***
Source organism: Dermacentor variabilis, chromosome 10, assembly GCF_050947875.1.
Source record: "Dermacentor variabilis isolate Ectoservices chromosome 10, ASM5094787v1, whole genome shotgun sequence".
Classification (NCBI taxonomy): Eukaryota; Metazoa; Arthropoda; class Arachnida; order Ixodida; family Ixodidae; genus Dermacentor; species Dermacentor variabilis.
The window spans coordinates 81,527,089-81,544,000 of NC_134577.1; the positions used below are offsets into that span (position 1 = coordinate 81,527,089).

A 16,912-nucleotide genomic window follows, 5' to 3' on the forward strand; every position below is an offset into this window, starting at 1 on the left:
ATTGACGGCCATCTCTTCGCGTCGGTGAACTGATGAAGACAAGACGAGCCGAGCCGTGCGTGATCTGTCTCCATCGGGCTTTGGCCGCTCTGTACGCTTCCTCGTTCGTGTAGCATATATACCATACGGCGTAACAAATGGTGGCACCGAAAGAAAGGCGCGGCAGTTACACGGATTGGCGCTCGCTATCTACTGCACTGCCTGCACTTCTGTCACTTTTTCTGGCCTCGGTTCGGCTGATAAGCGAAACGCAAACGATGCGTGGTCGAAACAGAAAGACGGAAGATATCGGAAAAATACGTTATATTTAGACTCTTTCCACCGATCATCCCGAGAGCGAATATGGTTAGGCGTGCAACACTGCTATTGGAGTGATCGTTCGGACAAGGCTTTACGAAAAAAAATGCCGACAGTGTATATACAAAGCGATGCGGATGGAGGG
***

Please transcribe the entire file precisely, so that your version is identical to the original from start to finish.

Source organism: Dermacentor variabilis, chromosome 10, assembly GCF_050947875.1.
Source record: "Dermacentor variabilis isolate Ectoservices chromosome 10, ASM5094787v1, whole genome shotgun sequence".
Classification (NCBI taxonomy): Eukaryota; Metazoa; Arthropoda; class Arachnida; order Ixodida; family Ixodidae; genus Dermacentor; species Dermacentor variabilis.
The window spans coordinates 81,527,089-81,544,000 of NC_134577.1; the positions used below are offsets into that span (position 1 = coordinate 81,527,089).

A 16,912-nucleotide genomic window follows, 5' to 3' on the forward strand; every position below is an offset into this window, starting at 1 on the left:
ATTGACGGCCATCTCTTCGCGTCGGTGAACTGATGAAGACAAGACGAGCCGAGCCGTGCGTGATCTGTCTCCATCGGGCTTTGGCCGCTCTGTACGCTTCCTCGTTCGTGTAGCATATATACCATACGGCGTAACAAATGGTGGCACCGAAAGAAAGGCGCGGCAGTTACACGGATTGGCGCTCGCTATCTACTGCACTGCCTGCACTTCTGTCACTTTTTCTGGCCTCGGTTCGGCTGATAAGCGAAACGCAAACGATGCGTGGTCGAAACAGAAAGACGGAAGATATCGGAAAAATACGTTATATTTAGACTCTTTCCACCGATCATCCCGAGAGCGAATATGGTTAGGCGTGCAACACTGCTATTGGAGTGATCGTTCGGACAAGGCTTTACGAAAAAAAATGCCGACAGTGTATATACAAAGCGATGCGGATGGAGGG